Ref: work
LOL! This work I don't mind. It's not nearly as stressful as when I was in the corporate world.

Whenever you get tired of city life, you can visit me. :)

Marian Perera said...

I'm all the way up in the Great White North, but I was toying with the idea of reducing egg consumption anyway. Cholesterol concerns, mainly.

Those are lovely bright orange yolks, though.

Krista D. Ball said...

I buy eggs from the farmer's market. When I can't, I buy free run, no cage, organic eggs from BC. When I buy those, we don't get a lot of eggs lol At $5/dozen, there is no "only eating the white." You're going to eat the whole freaking egg!

My partner and I have often talked about our dream house later in life. We want to be off the grid, have a vegetable garden, keep a couple chickens...and have a library with a secret door. ;)

Sherri said...

Dang Krista...that sounds like heaven.

Maria your mama pig story reminds my of my cousin's steer story, LOL. The thing was more pet than livestock though it was for the butcher. The steer was used to my younger cousin coming out to feed him with a bucket...bucket equaled food. Older cousin came home late one night and decided to cut through the fence, his motorcycle helmet hanging from his hand. Guess an upside down helmet looks like a bucket, LOL That steer chased my cousin almost a quarter mile before my cousin managed to jump another fence.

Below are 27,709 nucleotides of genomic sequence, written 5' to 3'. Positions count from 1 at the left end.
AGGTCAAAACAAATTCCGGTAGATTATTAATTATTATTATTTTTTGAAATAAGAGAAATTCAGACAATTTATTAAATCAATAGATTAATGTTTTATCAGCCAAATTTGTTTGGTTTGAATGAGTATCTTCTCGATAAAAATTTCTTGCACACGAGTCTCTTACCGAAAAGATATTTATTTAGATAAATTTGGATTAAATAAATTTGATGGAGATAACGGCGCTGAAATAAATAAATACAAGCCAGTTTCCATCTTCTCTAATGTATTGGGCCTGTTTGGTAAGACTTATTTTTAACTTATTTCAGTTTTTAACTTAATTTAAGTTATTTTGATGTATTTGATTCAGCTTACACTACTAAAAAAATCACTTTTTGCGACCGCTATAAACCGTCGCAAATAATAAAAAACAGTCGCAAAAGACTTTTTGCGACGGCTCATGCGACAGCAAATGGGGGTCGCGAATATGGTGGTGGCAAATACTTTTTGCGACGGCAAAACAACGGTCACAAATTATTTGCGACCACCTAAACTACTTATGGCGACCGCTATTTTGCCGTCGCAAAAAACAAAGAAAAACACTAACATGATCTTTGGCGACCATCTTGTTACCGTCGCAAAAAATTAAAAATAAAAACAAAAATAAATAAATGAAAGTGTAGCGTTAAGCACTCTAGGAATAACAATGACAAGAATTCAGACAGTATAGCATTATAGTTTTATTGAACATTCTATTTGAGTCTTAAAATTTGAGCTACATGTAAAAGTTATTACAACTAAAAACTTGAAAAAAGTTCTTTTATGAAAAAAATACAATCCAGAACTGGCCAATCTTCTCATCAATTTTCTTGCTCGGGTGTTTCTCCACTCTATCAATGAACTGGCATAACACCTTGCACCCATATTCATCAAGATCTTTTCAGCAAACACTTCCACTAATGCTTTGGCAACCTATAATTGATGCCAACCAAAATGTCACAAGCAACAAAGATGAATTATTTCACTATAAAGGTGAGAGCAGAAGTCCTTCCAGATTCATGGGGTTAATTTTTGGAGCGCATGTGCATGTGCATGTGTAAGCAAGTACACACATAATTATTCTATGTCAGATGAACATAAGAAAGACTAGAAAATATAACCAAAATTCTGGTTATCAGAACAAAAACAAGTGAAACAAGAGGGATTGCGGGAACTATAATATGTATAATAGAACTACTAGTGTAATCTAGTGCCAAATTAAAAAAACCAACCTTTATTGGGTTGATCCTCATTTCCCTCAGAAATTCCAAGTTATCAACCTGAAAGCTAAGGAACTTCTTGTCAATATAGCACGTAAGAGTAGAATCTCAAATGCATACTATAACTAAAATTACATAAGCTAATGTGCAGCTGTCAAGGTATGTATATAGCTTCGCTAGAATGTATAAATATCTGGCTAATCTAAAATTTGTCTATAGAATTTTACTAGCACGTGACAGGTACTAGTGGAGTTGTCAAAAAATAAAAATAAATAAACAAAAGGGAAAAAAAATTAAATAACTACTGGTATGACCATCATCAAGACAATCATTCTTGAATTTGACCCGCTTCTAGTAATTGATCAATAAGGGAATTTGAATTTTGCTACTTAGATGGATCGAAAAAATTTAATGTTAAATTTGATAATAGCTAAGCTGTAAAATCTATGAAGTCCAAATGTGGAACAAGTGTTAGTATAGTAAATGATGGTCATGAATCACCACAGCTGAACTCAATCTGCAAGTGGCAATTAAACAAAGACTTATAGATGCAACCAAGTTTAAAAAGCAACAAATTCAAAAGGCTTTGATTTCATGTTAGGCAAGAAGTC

Ref: the homesteading

I'm sitting here at my parents looking out over the area they used to have a garden in. Oh what I could do with that space and the cooler temps here!! And no HOA so chickens...heck yeah.

Vegetarian Cannibal said...

This is why I get my eggs fresh from the farm. My boyfriend has a friend who raises his own chickens and for $5 each week we can buy 2 dozen of fresh, farm eggs. Not only is the taste superior to factory farmed eggs, it is better for you and the hens are not mistreated in the process.

Chickens are the most abused animals on the planet. They cut off their beaks and force them in cages a dozen at a time so they can't move or turn around. It is really sad. Even the "Caged Free" eggs you see on the market aren't regulated by the government, so "Cage Free" can mean anything. However, if you ARE going to buy eggs at the grocery store try free-range. But then, since nothing is regulated, it's not guaranteed. The best way is to get them fresh from a farm you KNOW is safe. But most Americans can't do there's the rub.